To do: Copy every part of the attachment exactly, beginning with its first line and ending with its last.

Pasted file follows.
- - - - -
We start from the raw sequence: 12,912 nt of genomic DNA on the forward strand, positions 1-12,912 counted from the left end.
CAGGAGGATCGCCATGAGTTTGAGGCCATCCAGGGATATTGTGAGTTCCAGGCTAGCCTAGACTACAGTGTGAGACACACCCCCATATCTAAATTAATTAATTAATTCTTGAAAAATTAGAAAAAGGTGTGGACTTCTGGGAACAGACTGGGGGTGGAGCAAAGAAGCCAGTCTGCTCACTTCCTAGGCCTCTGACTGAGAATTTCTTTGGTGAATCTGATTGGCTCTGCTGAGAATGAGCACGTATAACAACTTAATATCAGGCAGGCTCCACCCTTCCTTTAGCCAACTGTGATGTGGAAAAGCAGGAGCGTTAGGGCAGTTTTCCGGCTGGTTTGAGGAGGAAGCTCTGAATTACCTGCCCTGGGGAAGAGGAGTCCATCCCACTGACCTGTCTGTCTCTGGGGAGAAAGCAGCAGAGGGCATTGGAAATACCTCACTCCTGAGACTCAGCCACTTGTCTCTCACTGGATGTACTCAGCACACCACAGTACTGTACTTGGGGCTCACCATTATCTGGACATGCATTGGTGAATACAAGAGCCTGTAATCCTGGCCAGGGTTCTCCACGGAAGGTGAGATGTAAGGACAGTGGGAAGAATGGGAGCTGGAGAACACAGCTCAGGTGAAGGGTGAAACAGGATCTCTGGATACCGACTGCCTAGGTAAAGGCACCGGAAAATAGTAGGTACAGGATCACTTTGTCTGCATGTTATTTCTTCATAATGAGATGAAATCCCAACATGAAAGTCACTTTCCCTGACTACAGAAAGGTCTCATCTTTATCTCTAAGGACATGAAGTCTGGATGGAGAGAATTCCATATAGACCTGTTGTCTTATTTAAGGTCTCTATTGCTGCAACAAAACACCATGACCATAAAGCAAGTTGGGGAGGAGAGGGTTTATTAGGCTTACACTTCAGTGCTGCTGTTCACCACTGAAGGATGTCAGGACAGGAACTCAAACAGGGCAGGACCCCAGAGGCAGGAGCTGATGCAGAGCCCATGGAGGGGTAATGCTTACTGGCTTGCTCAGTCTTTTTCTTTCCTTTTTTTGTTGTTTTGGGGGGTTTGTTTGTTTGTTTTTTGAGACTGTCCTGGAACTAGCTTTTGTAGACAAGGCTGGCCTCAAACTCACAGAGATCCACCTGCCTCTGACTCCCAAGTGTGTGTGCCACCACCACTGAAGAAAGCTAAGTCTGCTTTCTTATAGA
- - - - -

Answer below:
We start from the raw sequence: 12,912 nt of genomic DNA on the forward strand, positions 1-12,912 counted from the left end.
CAGGAGGATCGCCATGAGTTTGAGGCCATCCAGGGATATTGTGAGTTCCAGGCTAGCCTAGACTACAGTGTGAGACACACCCCCATATCTAAATTAATTAATTAATTCTTGAAAAATTAGAAAAAGGTGTGGACTTCTGGGAACAGACTGGGGGTGGAGCAAAGAAGCCAGTCTGCTCACTTCCTAGGCCTCTGACTGAGAATTTCTTTGGTGAATCTGATTGGCTCTGCTGAGAATGAGCACGTATAACAACTTAATATCAGGCAGGCTCCACCCTTCCTTTAGCCAACTGTGATGTGGAAAAGCAGGAGCGTTAGGGCAGTTTTCCGGCTGGTTTGAGGAGGAAGCTCTGAATTACCTGCCCTGGGGAAGAGGAGTCCATCCCACTGACCTGTCTGTCTCTGGGGAGAAAGCAGCAGAGGGCATTGGAAATACCTCACTCCTGAGACTCAGCCACTTGTCTCTCACTGGATGTACTCAGCACACCACAGTACTGTACTTGGGGCTCACCATTATCTGGACATGCATTGGTGAATACAAGAGCCTGTAATCCTGGCCAGGGTTCTCCACGGAAGGTGAGATGTAAGGACAGTGGGAAGAATGGGAGCTGGAGAACACAGCTCAGGTGAAGGGTGAAACAGGATCTCTGGATACCGACTGCCTAGGTAAAGGCACCGGAAAATAGTAGGTACAGGATCACTTTGTCTGCATGTTATTTCTTCATAATGAGATGAAATCCCAACATGAAAGTCACTTTCCCTGACTACAGAAAGGTCTCATCTTTATCTCTAAGGACATGAAGTCTGGATGGAGAGAATTCCATATAGACCTGTTGTCTTATTTAAGGTCTCTATTGCTGCAACAAAACACCATGACCATAAAGCAAGTTGGGGAGGAGAGGGTTTATTAGGCTTACACTTCAGTGCTGCTGTTCACCACTGAAGGATGTCAGGACAGGAACTCAAACAGGGCAGGACCCCAGAGGCAGGAGCTGATGCAGAGCCCATGGAGGGGTAATGCTTACTGGCTTGCTCAGTCTTTTTCTTTCCTTTTTTTGTTGTTTTGGGGGGTTTGTTTGTTTGTTTTTTGAGACTGTCCTGGAACTAGCTTTTGTAGACAAGGCTGGCCTCAAACTCACAGAGATCCACCTGCCTCTGACTCCCAAGTGTGTGTGCCACCACCACTGAAGAAAGCTAAGTCTGCTTTCTTATAGA